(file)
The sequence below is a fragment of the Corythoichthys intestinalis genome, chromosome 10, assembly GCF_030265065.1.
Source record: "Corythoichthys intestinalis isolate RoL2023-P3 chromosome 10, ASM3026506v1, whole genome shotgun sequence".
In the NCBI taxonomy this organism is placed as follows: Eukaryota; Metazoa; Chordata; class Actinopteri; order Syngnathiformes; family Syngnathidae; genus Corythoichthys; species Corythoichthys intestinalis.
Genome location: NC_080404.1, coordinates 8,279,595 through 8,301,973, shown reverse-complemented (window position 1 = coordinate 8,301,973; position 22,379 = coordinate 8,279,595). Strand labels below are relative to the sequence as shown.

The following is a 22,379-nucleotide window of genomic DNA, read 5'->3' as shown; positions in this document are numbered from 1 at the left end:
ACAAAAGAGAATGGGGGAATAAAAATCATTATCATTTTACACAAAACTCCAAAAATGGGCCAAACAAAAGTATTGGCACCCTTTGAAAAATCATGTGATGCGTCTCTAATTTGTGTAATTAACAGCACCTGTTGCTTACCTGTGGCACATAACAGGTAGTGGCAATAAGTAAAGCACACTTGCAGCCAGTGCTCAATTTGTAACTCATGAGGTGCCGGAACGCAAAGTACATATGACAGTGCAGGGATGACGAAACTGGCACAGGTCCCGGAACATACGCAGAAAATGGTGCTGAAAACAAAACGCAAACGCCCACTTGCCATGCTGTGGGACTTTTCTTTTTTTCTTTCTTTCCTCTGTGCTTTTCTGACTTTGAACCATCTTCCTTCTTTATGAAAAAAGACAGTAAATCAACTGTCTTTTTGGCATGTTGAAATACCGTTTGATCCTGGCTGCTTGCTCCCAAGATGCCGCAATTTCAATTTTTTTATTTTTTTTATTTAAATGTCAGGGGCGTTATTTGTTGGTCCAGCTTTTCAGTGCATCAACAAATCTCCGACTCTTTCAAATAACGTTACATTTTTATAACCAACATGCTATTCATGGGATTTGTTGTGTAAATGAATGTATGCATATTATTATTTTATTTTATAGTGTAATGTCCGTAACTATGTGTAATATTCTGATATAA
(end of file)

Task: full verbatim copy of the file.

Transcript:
The sequence below is a fragment of the Corythoichthys intestinalis genome, chromosome 10, assembly GCF_030265065.1.
Source record: "Corythoichthys intestinalis isolate RoL2023-P3 chromosome 10, ASM3026506v1, whole genome shotgun sequence".
In the NCBI taxonomy this organism is placed as follows: Eukaryota; Metazoa; Chordata; class Actinopteri; order Syngnathiformes; family Syngnathidae; genus Corythoichthys; species Corythoichthys intestinalis.
Genome location: NC_080404.1, coordinates 8,279,595 through 8,301,973, shown reverse-complemented (window position 1 = coordinate 8,301,973; position 22,379 = coordinate 8,279,595). Strand labels below are relative to the sequence as shown.

The following is a 22,379-nucleotide window of genomic DNA, read 5'->3' as shown; positions in this document are numbered from 1 at the left end:
ACAAAAGAGAATGGGGGAATAAAAATCATTATCATTTTACACAAAACTCCAAAAATGGGCCAAACAAAAGTATTGGCACCCTTTGAAAAATCATGTGATGCGTCTCTAATTTGTGTAATTAACAGCACCTGTTGCTTACCTGTGGCACATAACAGGTAGTGGCAATAAGTAAAGCACACTTGCAGCCAGTGCTCAATTTGTAACTCATGAGGTGCCGGAACGCAAAGTACATATGACAGTGCAGGGATGACGAAACTGGCACAGGTCCCGGAACATACGCAGAAAATGGTGCTGAAAACAAAACGCAAACGCCCACTTGCCATGCTGTGGGACTTTTCTTTTTTTCTTTCTTTCCTCTGTGCTTTTCTGACTTTGAACCATCTTCCTTCTTTATGAAAAAAGACAGTAAATCAACTGTCTTTTTGGCATGTTGAAATACCGTTTGATCCTGGCTGCTTGCTCCCAAGATGCCGCAATTTCAATTTTTTTATTTTTTTTATTTAAATGTCAGGGGCGTTATTTGTTGGTCCAGCTTTTCAGTGCATCAACAAATCTCCGACTCTTTCAAATAACGTTACATTTTTATAACCAACATGCTATTCATGGGATTTGTTGTGTAAATGAATGTATGCATATTATTATTTTATTTTATAGTGTAATGTCCGTAACTATGTGTAATATTCTGATATAA